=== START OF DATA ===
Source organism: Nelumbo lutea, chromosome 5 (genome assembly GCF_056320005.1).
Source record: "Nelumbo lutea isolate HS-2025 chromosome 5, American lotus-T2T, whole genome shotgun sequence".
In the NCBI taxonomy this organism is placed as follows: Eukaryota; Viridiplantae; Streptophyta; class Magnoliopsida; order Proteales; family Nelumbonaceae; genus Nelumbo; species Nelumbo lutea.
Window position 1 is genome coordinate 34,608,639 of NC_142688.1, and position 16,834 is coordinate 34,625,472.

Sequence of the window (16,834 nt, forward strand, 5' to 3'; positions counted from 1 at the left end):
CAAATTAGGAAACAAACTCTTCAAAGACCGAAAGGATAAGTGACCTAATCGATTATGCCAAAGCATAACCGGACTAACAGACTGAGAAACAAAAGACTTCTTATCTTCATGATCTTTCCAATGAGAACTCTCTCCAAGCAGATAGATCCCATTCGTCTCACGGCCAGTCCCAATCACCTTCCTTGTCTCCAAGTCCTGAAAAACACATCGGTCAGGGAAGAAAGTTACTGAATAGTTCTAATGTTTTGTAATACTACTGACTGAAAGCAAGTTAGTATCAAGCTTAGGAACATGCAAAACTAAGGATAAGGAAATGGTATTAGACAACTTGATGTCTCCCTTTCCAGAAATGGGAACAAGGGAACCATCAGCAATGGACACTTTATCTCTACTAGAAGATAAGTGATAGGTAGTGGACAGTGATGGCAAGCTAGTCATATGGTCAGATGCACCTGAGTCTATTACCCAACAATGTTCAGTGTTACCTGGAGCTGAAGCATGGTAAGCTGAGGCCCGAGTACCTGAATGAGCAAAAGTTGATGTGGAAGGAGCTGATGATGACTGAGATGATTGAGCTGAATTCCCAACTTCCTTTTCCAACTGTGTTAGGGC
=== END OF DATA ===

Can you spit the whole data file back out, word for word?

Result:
Source organism: Nelumbo lutea, chromosome 5 (genome assembly GCF_056320005.1).
Source record: "Nelumbo lutea isolate HS-2025 chromosome 5, American lotus-T2T, whole genome shotgun sequence".
In the NCBI taxonomy this organism is placed as follows: Eukaryota; Viridiplantae; Streptophyta; class Magnoliopsida; order Proteales; family Nelumbonaceae; genus Nelumbo; species Nelumbo lutea.
Window position 1 is genome coordinate 34,608,639 of NC_142688.1, and position 16,834 is coordinate 34,625,472.

Sequence of the window (16,834 nt, forward strand, 5' to 3'; positions counted from 1 at the left end):
CAAATTAGGAAACAAACTCTTCAAAGACCGAAAGGATAAGTGACCTAATCGATTATGCCAAAGCATAACCGGACTAACAGACTGAGAAACAAAAGACTTCTTATCTTCATGATCTTTCCAATGAGAACTCTCTCCAAGCAGATAGATCCCATTCGTCTCACGGCCAGTCCCAATCACCTTCCTTGTCTCCAAGTCCTGAAAAACACATCGGTCAGGGAAGAAAGTTACTGAATAGTTCTAATGTTTTGTAATACTACTGACTGAAAGCAAGTTAGTATCAAGCTTAGGAACATGCAAAACTAAGGATAAGGAAATGGTATTAGACAACTTGATGTCTCCCTTTCCAGAAATGGGAACAAGGGAACCATCAGCAATGGACACTTTATCTCTACTAGAAGATAAGTGATAGGTAGTGGACAGTGATGGCAAGCTAGTCATATGGTCAGATGCACCTGAGTCTATTACCCAACAATGTTCAGTGTTACCTGGAGCTGAAGCATGGTAAGCTGAGGCCCGAGTACCTGAATGAGCAAAAGTTGATGTGGAAGGAGCTGATGATGACTGAGATGATTGAGCTGAATTCCCAACTTCCTTTTCCAACTGTGTTAGGGC